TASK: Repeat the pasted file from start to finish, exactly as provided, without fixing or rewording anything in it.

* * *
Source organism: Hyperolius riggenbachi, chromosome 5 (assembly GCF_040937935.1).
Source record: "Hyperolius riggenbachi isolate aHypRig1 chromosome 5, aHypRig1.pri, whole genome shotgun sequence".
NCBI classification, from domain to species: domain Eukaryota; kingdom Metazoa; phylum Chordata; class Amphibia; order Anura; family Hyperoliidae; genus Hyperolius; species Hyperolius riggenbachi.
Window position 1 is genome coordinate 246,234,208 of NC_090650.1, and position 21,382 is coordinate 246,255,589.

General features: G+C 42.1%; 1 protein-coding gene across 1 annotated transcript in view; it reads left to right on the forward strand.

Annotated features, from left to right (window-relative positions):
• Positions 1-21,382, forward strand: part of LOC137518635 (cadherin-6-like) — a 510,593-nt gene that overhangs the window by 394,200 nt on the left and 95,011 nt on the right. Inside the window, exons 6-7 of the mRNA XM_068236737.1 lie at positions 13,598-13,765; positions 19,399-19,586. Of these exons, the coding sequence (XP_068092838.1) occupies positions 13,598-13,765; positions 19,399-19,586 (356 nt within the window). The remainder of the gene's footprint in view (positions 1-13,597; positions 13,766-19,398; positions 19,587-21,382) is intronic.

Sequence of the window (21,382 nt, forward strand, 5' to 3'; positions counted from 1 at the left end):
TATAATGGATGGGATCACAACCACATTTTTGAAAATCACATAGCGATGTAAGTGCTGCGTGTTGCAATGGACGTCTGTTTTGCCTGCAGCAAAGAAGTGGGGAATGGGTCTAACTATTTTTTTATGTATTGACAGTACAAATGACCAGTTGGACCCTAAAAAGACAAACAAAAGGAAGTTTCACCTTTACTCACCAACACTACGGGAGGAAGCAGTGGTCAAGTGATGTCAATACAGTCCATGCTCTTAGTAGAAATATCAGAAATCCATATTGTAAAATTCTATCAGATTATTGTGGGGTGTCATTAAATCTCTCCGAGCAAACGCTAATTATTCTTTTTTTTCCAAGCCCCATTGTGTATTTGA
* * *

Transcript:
Source organism: Hyperolius riggenbachi, chromosome 5 (assembly GCF_040937935.1).
Source record: "Hyperolius riggenbachi isolate aHypRig1 chromosome 5, aHypRig1.pri, whole genome shotgun sequence".
NCBI classification, from domain to species: domain Eukaryota; kingdom Metazoa; phylum Chordata; class Amphibia; order Anura; family Hyperoliidae; genus Hyperolius; species Hyperolius riggenbachi.
Window position 1 is genome coordinate 246,234,208 of NC_090650.1, and position 21,382 is coordinate 246,255,589.

General features: G+C 42.1%; 1 protein-coding gene across 1 annotated transcript in view; it reads left to right on the forward strand.

Annotated features, from left to right (window-relative positions):
• Positions 1-21,382, forward strand: part of LOC137518635 (cadherin-6-like) — a 510,593-nt gene that overhangs the window by 394,200 nt on the left and 95,011 nt on the right. Inside the window, exons 6-7 of the mRNA XM_068236737.1 lie at positions 13,598-13,765; positions 19,399-19,586. Of these exons, the coding sequence (XP_068092838.1) occupies positions 13,598-13,765; positions 19,399-19,586 (356 nt within the window). The remainder of the gene's footprint in view (positions 1-13,597; positions 13,766-19,398; positions 19,587-21,382) is intronic.

Sequence of the window (21,382 nt, forward strand, 5' to 3'; positions counted from 1 at the left end):
TATAATGGATGGGATCACAACCACATTTTTGAAAATCACATAGCGATGTAAGTGCTGCGTGTTGCAATGGACGTCTGTTTTGCCTGCAGCAAAGAAGTGGGGAATGGGTCTAACTATTTTTTTATGTATTGACAGTACAAATGACCAGTTGGACCCTAAAAAGACAAACAAAAGGAAGTTTCACCTTTACTCACCAACACTACGGGAGGAAGCAGTGGTCAAGTGATGTCAATACAGTCCATGCTCTTAGTAGAAATATCAGAAATCCATATTGTAAAATTCTATCAGATTATTGTGGGGTGTCATTAAATCTCTCCGAGCAAACGCTAATTATTCTTTTTTTTCCAAGCCCCATTGTGTATTTGA